figured it was a good idea to document the image encoding format i’m currently using in veadotube (it’s not used in any currently available versions, though)! it’s a simple delta-encoding format, hence the name.
each channel is encoded separately, compressing delta values with prefix codes. the compressed image is in RGB with alpha, with all channels having 8-bit depth (0 to 255).
in order to compress a channel, it must first take the original values and apply the difference between the previous value and the current, keeping the first value intact. like this:
original: 6 7 8 7 11 14 14 14 14 14 delta: 6 1 1 -1 4 3 0 0 0 0
these deltas are stored as signed bytes, meaning that they range from -128 to 127 and take advantage of byte overflows/underflows:
original: 0 255 0 240 delta: 0 -1 1 -16
the delta values are then encoded as prefix codes of variable bit length:
abs value | sequence x = 0 | 1 0 x = 1 ~ 2 | 1 1 [1 bit, x - 1] [sign bit] x = 3 ~ 4 | 0 1 0 [1 bit, x - 3] [sign bit] x = 5 ~ 8 | 0 1 1 [2 bits, x - 5] [sign bit] x = 9 ~ 16 | 0 0 1 0 [3 bits, x - 9] [sign bit] x = 17 ~ 32 | 0 0 1 1 [4 bits, x - 17] [sign bit] x = 33 ~ 64 | 0 0 0 1 0 [5 bits, x - 33] [sign bit] x = 65 ~ 128 | 0 0 0 1 1 [6 bits, x - 65] [sign bit]
the sign bit is 1 for positive, and 0 for negative. there’s also a special bit sequence that must be used when 0 is repeated at least 7 times, with a maximum value of 262:
0 0 0 0 [8 bits, x - 7]
it’s important to note that bit sequences are read/written from the least significant bit to most.
each encoded channel is padded by one byte, meaning that they have an exact byte length, instead of storing bits from more than one channel in one byte.
here’s the entire data buffer itself:
- start offset of the encoded R channel, 4 bytes - start offset of the encoded G channel, 4 bytes - start offset of the encoded B channel, 4 bytes - encoded alpha channel - encoded R channel - encoded G channel - encoded B channel
a few notes:
- it doesn’t store image dimensions, as those are stored elsewhere in the avatar file
- the offset values are stored as little-endian
- RGB channels are encoded by skipping the pixels where alpha = 0
- decoding of RGB channels can be threaded, with the alpha channel being decoded first beforehand so alpha = 0 pixels can be skipped
- encoding, on the other hand, can be fully threaded :] just encode each channel in their own buffer, and then combine them in the final buffer.
i employed this encoding as i needed something to replace the previous solution i went with; the image in the avatar file used to be stored as the original image file. this meant that if the user imported a PNG file, that same PNG file is kept intact in the avatar file, so everytime an avatar is loaded the entire image file needed to be parsed again, which can be slow.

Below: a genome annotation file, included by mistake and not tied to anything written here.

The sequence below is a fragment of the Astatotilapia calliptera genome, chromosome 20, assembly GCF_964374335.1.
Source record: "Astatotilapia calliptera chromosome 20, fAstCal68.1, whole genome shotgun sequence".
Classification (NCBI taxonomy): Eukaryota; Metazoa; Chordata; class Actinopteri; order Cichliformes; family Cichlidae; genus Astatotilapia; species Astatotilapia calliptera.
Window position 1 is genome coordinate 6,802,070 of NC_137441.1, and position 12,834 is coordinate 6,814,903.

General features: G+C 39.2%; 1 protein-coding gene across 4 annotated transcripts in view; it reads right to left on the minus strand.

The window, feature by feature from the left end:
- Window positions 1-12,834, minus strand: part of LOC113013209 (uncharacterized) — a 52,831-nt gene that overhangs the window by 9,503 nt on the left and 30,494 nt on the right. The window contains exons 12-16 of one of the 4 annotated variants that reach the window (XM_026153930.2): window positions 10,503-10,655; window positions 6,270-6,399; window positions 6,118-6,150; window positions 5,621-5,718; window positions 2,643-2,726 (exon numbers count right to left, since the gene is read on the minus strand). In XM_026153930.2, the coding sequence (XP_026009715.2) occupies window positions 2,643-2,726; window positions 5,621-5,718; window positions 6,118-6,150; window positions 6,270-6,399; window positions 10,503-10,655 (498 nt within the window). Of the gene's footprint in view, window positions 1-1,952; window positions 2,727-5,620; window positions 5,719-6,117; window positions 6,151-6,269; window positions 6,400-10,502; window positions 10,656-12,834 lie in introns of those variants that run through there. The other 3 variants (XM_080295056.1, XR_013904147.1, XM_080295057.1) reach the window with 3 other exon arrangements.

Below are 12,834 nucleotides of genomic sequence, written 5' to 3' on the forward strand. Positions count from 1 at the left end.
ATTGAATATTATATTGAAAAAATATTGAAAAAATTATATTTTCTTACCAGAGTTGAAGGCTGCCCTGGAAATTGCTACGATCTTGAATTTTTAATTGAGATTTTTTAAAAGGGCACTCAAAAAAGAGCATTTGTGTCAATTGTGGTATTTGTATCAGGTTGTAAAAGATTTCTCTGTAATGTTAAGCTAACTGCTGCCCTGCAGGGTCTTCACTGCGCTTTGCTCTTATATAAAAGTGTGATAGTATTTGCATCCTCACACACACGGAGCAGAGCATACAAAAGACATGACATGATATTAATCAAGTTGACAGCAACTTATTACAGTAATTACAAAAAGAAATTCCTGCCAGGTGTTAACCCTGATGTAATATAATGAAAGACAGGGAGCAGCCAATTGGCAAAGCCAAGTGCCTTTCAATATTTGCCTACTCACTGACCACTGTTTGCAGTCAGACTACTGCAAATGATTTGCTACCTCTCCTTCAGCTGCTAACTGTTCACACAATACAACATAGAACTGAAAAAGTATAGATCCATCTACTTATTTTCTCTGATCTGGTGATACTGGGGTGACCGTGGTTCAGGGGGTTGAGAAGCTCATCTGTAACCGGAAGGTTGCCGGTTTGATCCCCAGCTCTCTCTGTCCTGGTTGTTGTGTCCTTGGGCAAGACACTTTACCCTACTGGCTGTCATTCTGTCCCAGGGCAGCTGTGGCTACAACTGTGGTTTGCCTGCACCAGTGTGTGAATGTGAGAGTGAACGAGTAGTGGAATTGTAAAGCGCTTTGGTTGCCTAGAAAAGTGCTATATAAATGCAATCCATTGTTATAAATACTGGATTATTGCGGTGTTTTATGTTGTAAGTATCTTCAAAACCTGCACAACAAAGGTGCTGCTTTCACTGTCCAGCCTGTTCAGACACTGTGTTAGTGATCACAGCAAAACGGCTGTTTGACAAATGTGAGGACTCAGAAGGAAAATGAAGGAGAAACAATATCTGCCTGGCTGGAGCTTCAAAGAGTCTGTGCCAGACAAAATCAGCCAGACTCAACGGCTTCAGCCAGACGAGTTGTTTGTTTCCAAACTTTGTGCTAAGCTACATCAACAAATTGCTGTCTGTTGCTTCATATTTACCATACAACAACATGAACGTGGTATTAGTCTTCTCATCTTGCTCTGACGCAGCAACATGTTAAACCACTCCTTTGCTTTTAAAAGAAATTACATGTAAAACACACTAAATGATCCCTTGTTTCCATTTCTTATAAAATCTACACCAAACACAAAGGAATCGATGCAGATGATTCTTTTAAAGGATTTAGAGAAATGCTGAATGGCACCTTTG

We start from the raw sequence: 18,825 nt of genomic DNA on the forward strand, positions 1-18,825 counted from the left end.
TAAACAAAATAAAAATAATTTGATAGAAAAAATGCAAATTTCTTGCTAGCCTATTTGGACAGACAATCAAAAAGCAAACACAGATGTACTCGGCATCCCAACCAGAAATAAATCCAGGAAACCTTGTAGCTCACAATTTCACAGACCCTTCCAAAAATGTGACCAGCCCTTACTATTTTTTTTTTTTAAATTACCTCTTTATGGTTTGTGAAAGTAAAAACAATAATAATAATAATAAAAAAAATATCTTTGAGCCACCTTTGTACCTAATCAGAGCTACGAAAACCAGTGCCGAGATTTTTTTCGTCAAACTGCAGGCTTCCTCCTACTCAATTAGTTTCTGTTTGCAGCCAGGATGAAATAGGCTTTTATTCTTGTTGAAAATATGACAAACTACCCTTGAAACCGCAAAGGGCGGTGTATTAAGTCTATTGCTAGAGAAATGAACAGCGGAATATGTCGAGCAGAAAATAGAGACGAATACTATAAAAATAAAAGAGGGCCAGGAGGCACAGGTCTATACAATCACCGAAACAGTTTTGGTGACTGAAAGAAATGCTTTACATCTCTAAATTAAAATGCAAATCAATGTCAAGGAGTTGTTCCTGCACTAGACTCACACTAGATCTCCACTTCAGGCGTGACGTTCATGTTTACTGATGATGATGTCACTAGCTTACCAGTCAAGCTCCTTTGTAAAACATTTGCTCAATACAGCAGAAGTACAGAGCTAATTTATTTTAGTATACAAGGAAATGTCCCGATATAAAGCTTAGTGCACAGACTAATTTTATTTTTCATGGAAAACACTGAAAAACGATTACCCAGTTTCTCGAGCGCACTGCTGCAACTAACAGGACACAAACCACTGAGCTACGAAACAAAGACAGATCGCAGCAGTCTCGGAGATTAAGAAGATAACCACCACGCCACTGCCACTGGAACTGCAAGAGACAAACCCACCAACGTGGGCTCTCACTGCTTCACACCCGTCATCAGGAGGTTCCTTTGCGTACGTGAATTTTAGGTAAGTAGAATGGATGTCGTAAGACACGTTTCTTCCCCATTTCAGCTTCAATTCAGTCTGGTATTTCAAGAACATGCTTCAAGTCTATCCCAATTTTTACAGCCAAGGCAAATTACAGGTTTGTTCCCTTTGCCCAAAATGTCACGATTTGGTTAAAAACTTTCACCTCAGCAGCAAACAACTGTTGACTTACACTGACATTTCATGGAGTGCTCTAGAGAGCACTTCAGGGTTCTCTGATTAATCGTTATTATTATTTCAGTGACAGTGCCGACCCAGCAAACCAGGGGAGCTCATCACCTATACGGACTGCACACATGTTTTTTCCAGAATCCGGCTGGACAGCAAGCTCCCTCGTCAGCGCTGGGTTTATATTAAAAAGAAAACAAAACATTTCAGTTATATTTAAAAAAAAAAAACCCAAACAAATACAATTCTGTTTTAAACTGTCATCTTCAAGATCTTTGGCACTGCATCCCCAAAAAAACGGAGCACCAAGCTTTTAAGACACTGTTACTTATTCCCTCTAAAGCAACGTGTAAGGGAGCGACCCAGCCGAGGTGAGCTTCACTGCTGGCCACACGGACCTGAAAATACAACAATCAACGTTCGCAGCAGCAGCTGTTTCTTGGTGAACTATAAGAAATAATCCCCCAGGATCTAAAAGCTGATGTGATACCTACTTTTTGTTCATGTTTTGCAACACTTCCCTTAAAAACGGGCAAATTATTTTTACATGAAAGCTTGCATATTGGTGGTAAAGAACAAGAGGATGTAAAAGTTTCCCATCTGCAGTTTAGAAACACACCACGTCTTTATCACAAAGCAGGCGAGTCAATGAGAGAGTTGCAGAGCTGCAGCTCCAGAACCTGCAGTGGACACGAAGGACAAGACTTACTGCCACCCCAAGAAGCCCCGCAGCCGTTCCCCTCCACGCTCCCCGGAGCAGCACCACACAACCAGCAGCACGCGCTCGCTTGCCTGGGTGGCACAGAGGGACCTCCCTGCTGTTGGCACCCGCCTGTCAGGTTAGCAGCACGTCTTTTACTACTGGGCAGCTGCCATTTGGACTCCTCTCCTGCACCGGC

images in memory also took a lot of space. i had two options here:
- storing the image in the GPU memory only, meaning that most animated images take a lot of GPU space, as a lot of those have repeated frames, and data deduplication (aka only storing one copy of the same thing) in this scenario is pretty hard to achieve in Unity
- storing the image both in the GPU and CPU memory, so data deduplication is possible. but also keeping an entire raw image in CPU is heavy as hell
the latter option is what mini 1.4 does, and it’s not ideal, honestly – it’s partly why mini currently has a 2048x2048 limit, so that people don’t innocently crash veado with heavy images.
so the idea was to have an encoding that followed the following requisites:
- simple enough so it can be compressed & decompressed fairly quickly
- optimised for 2D transparent sprites, as that’s the common vtuber scenario
- resulting file size comparable to PNG and the likes, considering the above item – this way it can be saved with the avatar file
i tried to go with QOI, which works for most purposes, but i realised that i wanted to take advantage of threading. so i figured i’d go through the “write my own encoding” route, which isn’t as insane as it sounds – as i’m working through image file decoding, most project files (Photoshop, MediBang, SAI, whatnot) roll out their own solutions for encoding images for their own purposes (and most do delta encoding as well!)
in the end, VeadoDelta works quite well! it seemed to achieve the file size goal from my tests (remind me to properly post all the tests here! i don’t have them with me right now), so it’s what i’m using for future versions of veado :]
it has one caveat: in the worst case (white pixel followed by grey pixel and so on), an encoded channel takes up 1.25x the original size. that rarely happens, but in the case of the encoding happening to the same size of the raw image or larger, it simply throws away the encoding and uses the raw image instead. thus, before decoding, the program must check if the data is smaller than what the raw image would take – if so, decode! otherwise, just use the buffer straight away.
it’s also honestly surprising how image processing is taking a lot more of my time than i expected, but i guess it makes sense, as i’m making an app that in its essence simply puts images together!